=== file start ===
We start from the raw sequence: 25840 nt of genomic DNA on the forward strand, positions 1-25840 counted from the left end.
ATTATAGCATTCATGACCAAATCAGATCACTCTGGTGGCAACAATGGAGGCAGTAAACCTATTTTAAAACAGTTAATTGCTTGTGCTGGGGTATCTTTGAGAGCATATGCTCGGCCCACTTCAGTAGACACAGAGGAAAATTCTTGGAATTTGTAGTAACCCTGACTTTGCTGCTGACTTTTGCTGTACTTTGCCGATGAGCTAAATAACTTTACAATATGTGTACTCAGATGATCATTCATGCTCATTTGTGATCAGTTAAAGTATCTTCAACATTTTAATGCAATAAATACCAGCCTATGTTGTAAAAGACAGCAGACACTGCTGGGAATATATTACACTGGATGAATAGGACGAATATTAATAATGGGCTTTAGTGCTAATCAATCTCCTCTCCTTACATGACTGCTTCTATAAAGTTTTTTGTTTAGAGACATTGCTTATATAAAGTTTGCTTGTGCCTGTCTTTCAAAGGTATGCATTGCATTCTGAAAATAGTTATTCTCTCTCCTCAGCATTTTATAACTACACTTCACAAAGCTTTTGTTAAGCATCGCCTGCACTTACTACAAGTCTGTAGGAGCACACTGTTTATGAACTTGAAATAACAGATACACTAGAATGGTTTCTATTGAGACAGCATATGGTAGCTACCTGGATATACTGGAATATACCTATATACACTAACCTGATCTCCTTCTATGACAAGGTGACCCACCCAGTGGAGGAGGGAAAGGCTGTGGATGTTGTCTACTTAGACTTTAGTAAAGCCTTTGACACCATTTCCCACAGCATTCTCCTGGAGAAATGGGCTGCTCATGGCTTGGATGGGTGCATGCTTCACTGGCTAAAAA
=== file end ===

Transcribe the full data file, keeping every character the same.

We start from the raw sequence: 25840 nt of genomic DNA on the forward strand, positions 1-25840 counted from the left end.
ATTATAGCATTCATGACCAAATCAGATCACTCTGGTGGCAACAATGGAGGCAGTAAACCTATTTTAAAACAGTTAATTGCTTGTGCTGGGGTATCTTTGAGAGCATATGCTCGGCCCACTTCAGTAGACACAGAGGAAAATTCTTGGAATTTGTAGTAACCCTGACTTTGCTGCTGACTTTTGCTGTACTTTGCCGATGAGCTAAATAACTTTACAATATGTGTACTCAGATGATCATTCATGCTCATTTGTGATCAGTTAAAGTATCTTCAACATTTTAATGCAATAAATACCAGCCTATGTTGTAAAAGACAGCAGACACTGCTGGGAATATATTACACTGGATGAATAGGACGAATATTAATAATGGGCTTTAGTGCTAATCAATCTCCTCTCCTTACATGACTGCTTCTATAAAGTTTTTTGTTTAGAGACATTGCTTATATAAAGTTTGCTTGTGCCTGTCTTTCAAAGGTATGCATTGCATTCTGAAAATAGTTATTCTCTCTCCTCAGCATTTTATAACTACACTTCACAAAGCTTTTGTTAAGCATCGCCTGCACTTACTACAAGTCTGTAGGAGCACACTGTTTATGAACTTGAAATAACAGATACACTAGAATGGTTTCTATTGAGACAGCATATGGTAGCTACCTGGATATACTGGAATATACCTATATACACTAACCTGATCTCCTTCTATGACAAGGTGACCCACCCAGTGGAGGAGGGAAAGGCTGTGGATGTTGTCTACTTAGACTTTAGTAAAGCCTTTGACACCATTTCCCACAGCATTCTCCTGGAGAAATGGGCTGCTCATGGCTTGGATGGGTGCATGCTTCACTGGCTAAAAA